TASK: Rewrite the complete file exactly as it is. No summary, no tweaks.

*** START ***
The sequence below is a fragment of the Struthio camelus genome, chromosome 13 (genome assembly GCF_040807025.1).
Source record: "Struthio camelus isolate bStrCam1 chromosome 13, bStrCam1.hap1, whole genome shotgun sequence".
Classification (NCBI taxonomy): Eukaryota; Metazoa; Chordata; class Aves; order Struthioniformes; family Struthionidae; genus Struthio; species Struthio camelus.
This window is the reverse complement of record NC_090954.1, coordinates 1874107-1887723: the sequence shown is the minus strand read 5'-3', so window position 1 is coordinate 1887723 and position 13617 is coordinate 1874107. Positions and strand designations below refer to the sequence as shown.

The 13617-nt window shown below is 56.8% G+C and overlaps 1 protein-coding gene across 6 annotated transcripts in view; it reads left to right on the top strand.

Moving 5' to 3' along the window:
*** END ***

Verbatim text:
The sequence below is a fragment of the Struthio camelus genome, chromosome 13 (genome assembly GCF_040807025.1).
Source record: "Struthio camelus isolate bStrCam1 chromosome 13, bStrCam1.hap1, whole genome shotgun sequence".
Classification (NCBI taxonomy): Eukaryota; Metazoa; Chordata; class Aves; order Struthioniformes; family Struthionidae; genus Struthio; species Struthio camelus.
This window is the reverse complement of record NC_090954.1, coordinates 1874107-1887723: the sequence shown is the minus strand read 5'-3', so window position 1 is coordinate 1887723 and position 13617 is coordinate 1874107. Positions and strand designations below refer to the sequence as shown.

The 13617-nt window shown below is 56.8% G+C and overlaps 1 protein-coding gene across 6 annotated transcripts in view; it reads left to right on the top strand.

Moving 5' to 3' along the window: